A few years ago, Sheryl & I attended a Real Ideas conference in FL, & one of the presenters was Jorge Acevedo, senior pastor of Grace Church, a multi-campus UMC in the Tampa area. The church was begun in 1978 & Jorge was appointed pastor in 1996. Upon his arrival, worship attendance was 96 & there was $29.16 in the checking account. He took the appointment with a prayer: “God, help us to welcome the people no one else sees.” He knew this was a dangerous prayer, especially if God answered it.
And God did. Grace is filled with former & active addicts, alcoholics, ex-cons, & their families. The membership has grown to 1690, with an average worship attendance of over 2000 on its main campus.
Grace Church is many things to many people. But it's especially about its name - doing good. Lots of good, to the people who need it most. In 2008, Grace Community Center was opened. It is a former supermarket located across the street from the main campus. Here they have a food pantry & offer a free monthly meal to the community. They teach GED classes, have a high school afterschool program, plant a community garden, give away bicycles that police have recovered, & have a pet food giveaway for the poor.
In addition, the church goes “off campus” to give blankets to the homeless, regularly volunteer at the downtown soup kitchen, & minister at Juniper Village, an assisted living facility near the church.
In 2004 they expanded to the Fort Myers Shores campus, adopting a closing UMC. Average attendance is now over 200. In 2010, Grace adopted another closing UMC to form the Fort Myers Central campus, where average attendance is over 325.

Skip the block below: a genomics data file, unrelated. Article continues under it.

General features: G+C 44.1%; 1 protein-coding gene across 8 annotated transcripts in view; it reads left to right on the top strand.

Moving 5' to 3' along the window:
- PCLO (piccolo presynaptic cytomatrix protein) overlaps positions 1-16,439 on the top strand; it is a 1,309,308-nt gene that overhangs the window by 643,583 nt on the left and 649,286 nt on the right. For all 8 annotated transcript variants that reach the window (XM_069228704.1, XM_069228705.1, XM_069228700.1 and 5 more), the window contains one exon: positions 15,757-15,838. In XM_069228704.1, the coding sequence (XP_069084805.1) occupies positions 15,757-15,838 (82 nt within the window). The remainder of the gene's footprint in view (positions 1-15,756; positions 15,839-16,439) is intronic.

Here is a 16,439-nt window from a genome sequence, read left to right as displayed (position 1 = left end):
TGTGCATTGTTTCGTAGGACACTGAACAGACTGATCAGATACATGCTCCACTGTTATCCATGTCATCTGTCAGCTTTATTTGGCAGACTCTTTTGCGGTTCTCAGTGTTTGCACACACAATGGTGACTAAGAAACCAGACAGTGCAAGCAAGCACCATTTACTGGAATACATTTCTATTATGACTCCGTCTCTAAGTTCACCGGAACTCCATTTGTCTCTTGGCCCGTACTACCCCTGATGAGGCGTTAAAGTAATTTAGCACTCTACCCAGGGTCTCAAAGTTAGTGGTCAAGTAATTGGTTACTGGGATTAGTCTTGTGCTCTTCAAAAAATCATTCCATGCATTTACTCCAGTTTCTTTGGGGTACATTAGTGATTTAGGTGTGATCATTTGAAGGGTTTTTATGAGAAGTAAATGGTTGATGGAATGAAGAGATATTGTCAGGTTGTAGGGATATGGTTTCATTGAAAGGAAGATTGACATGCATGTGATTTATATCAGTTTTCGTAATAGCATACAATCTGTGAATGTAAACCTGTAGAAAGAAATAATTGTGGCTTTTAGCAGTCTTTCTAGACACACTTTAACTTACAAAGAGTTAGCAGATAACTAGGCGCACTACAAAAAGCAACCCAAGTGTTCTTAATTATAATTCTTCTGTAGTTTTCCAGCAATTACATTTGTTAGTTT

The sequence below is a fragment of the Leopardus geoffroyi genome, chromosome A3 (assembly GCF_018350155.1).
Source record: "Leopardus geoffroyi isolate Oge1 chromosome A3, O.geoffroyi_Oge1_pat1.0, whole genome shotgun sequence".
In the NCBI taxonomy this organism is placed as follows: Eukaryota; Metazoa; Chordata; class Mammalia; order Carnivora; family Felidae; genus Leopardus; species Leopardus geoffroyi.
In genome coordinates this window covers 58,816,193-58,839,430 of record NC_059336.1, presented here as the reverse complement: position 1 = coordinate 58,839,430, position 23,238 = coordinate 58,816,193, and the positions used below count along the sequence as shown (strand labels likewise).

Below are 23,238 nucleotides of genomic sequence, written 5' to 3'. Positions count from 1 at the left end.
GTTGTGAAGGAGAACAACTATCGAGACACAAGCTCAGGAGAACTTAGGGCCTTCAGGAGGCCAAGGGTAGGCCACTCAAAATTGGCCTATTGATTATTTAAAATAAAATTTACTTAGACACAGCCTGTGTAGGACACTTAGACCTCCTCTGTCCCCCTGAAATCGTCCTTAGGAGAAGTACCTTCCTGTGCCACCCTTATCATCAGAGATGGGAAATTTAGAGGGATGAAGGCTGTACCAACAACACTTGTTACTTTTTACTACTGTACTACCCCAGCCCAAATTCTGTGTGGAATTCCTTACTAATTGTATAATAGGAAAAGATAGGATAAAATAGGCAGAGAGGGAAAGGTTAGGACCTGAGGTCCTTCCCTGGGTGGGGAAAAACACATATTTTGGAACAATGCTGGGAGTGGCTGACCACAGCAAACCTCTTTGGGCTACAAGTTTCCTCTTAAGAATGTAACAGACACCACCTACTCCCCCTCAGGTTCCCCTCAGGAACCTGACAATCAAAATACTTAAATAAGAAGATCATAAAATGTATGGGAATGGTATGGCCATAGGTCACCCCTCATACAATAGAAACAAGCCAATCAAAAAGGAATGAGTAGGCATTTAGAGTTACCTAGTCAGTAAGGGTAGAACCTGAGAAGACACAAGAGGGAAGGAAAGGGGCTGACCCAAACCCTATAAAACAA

Whatever else you might say about Grace Church, they don't weary in doing what is right. In that regard they embody the Pauline "tradition."
Well what about Shiloh? Glad you asked! We have a great ramp-building ministry here under the leadership of Odell Miller. They go all over Davidson County (& beyond) putting in & taking down ramps for disabled people. We cook a meal for Crisis Ministries in downtown Lexington at least once a month, we are major supporters of West Davidson Food Pantry, & we support Family Services of Davidson County & Davidson County Community Action.
Paul's words to the Thessalonians remind me of a benediction that is in our UM Worship & Song book. I think of it as an expanded version of Paul's admonition to never tire of doing good.
"Go forth into the world in peace. Be of good courage. Hold fast to that which is good. Render to no one evil for evil. Strengthen the fainthearted. Support the weak. Comfort the afflicted. Be patient with all but make no peace with oppression. Love & serve the Lord, rejoicing in the power of the Holy Spirit. And the blessing of God Almighty, the Father, the Son, & the Holy Spirit be among you & remain with you always."
Brothers & sisters, I trust you have heard God speaking to you today. We are about to begin new ministries to minister to the substance users & their families in our community. We are still accepting responses to volunteer. The basket is here to receive your response. Last week we received 12 responses (apostles?) for which I am very thankful. However, it will take many more to make a dent in this crisis in our community. My response: minster at a sober-living house; lead a prescription drug collection drive; encourage Shiloh to have Naloxone available. May the HS move you to respond & not grow discouraged.